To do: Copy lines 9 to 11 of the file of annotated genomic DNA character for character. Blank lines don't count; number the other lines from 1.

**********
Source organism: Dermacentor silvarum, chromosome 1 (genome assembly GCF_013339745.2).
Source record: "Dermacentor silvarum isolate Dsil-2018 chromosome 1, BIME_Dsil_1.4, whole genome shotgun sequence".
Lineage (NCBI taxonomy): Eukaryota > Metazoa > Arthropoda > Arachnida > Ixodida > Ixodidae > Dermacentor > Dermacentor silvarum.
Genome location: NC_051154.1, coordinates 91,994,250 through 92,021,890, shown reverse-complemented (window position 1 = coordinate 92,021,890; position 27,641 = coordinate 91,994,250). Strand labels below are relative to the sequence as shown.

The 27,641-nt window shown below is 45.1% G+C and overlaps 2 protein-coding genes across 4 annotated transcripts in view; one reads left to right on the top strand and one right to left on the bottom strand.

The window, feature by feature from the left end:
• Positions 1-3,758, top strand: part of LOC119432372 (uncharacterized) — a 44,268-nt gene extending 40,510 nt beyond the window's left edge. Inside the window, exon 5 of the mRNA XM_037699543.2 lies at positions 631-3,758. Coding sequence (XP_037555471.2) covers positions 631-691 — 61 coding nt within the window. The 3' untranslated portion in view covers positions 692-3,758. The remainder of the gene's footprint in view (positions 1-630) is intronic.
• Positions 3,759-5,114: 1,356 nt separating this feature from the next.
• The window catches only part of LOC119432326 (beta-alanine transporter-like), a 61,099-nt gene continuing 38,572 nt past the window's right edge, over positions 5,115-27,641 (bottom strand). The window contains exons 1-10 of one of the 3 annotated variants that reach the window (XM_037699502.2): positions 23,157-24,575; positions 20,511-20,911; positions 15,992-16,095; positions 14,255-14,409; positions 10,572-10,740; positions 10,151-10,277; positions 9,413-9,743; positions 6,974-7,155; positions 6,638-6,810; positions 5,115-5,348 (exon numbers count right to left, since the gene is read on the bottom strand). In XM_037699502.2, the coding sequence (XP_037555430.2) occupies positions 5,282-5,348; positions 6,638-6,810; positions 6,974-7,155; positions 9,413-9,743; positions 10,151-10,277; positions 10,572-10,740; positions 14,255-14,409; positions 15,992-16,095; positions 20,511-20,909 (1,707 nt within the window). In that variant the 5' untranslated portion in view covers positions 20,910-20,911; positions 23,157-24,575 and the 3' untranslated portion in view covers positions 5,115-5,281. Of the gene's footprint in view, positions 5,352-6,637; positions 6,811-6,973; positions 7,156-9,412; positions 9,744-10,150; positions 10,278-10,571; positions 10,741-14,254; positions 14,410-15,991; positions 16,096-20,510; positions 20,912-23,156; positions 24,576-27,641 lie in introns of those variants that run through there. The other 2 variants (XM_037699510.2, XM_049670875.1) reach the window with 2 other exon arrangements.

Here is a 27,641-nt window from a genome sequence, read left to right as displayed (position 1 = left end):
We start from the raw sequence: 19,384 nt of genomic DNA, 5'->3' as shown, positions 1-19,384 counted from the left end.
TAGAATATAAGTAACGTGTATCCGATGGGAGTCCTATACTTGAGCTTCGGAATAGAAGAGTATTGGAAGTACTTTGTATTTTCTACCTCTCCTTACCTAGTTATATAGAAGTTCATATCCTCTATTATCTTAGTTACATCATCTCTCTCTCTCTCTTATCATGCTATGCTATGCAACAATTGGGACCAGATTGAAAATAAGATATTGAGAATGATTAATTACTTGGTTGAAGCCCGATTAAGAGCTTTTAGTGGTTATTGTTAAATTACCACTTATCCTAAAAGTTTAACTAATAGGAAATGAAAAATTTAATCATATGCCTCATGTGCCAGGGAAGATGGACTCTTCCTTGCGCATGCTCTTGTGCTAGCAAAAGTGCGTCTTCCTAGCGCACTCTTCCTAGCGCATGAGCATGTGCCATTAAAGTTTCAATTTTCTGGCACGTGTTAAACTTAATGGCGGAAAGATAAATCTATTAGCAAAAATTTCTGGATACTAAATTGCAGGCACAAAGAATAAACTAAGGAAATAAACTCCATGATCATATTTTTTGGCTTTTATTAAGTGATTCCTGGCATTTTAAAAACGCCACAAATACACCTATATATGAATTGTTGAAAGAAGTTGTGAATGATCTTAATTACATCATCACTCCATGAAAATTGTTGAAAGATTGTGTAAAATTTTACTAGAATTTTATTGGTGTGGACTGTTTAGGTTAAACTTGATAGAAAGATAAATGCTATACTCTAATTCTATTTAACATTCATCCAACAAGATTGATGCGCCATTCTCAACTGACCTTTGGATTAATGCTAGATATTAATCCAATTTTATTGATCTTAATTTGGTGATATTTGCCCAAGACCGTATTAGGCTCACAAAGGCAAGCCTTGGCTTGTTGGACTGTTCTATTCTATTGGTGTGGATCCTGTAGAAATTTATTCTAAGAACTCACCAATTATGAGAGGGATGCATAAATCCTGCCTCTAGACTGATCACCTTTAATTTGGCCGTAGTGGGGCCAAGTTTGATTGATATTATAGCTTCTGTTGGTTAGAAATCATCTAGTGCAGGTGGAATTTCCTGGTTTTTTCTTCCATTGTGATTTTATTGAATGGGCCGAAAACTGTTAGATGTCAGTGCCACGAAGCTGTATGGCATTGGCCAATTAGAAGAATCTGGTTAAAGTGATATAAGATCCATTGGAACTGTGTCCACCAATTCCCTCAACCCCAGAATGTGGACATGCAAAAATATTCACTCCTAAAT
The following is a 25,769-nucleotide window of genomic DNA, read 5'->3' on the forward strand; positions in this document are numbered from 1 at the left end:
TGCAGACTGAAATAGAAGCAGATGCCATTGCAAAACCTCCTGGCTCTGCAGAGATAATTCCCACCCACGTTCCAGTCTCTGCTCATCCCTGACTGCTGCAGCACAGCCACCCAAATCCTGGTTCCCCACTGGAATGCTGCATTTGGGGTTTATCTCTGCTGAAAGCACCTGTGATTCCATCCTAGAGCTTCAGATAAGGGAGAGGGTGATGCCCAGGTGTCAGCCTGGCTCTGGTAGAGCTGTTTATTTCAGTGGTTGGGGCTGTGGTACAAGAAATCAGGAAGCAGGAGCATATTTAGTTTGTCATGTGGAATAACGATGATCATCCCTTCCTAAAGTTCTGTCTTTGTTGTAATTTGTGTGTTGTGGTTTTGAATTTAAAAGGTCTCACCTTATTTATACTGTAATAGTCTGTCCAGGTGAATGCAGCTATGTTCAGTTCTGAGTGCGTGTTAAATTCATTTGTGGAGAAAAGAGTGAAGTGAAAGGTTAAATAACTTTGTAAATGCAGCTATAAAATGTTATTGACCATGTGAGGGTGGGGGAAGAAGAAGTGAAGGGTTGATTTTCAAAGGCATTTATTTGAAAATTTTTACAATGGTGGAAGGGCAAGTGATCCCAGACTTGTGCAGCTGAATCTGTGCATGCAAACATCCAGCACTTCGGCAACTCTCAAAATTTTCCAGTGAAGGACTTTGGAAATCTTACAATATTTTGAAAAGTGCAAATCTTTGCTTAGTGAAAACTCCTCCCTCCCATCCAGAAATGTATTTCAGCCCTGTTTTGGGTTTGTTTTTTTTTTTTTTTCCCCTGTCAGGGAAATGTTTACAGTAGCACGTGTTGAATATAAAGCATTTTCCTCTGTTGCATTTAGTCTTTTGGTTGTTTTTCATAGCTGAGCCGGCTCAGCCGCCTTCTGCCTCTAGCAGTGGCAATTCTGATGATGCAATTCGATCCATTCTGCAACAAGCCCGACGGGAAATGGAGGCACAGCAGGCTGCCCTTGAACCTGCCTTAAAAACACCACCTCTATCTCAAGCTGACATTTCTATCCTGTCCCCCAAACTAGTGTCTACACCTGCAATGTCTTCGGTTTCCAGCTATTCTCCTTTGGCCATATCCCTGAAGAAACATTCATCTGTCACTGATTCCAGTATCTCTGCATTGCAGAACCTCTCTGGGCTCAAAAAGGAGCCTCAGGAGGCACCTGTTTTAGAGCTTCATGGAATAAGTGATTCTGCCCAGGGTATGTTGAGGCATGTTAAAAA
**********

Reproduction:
• The window catches only part of LOC119432326 (beta-alanine transporter-like), a 61,099-nt gene continuing 38,572 nt past the window's right edge, over positions 5,115-27,641 (bottom strand). The window contains exons 1-10 of one of the 3 annotated variants that reach the window (XM_037699502.2): positions 23,157-24,575; positions 20,511-20,911; positions 15,992-16,095; positions 14,255-14,409; positions 10,572-10,740; positions 10,151-10,277; positions 9,413-9,743; positions 6,974-7,155; positions 6,638-6,810; positions 5,115-5,348 (exon numbers count right to left, since the gene is read on the bottom strand). In XM_037699502.2, the coding sequence (XP_037555430.2) occupies positions 5,282-5,348; positions 6,638-6,810; positions 6,974-7,155; positions 9,413-9,743; positions 10,151-10,277; positions 10,572-10,740; positions 14,255-14,409; positions 15,992-16,095; positions 20,511-20,909 (1,707 nt within the window). In that variant the 5' untranslated portion in view covers positions 20,910-20,911; positions 23,157-24,575 and the 3' untranslated portion in view covers positions 5,115-5,281. Of the gene's footprint in view, positions 5,352-6,637; positions 6,811-6,973; positions 7,156-9,412; positions 9,744-10,150; positions 10,278-10,571; positions 10,741-14,254; positions 14,410-15,991; positions 16,096-20,510; positions 20,912-23,156; positions 24,576-27,641 lie in introns of those variants that run through there. The other 2 variants (XM_037699510.2, XM_049670875.1) reach the window with 2 other exon arrangements.

Here is a 27,641-nt window from a genome sequence, read left to right as displayed (position 1 = left end):
We start from the raw sequence: 19,384 nt of genomic DNA, 5'->3' as shown, positions 1-19,384 counted from the left end.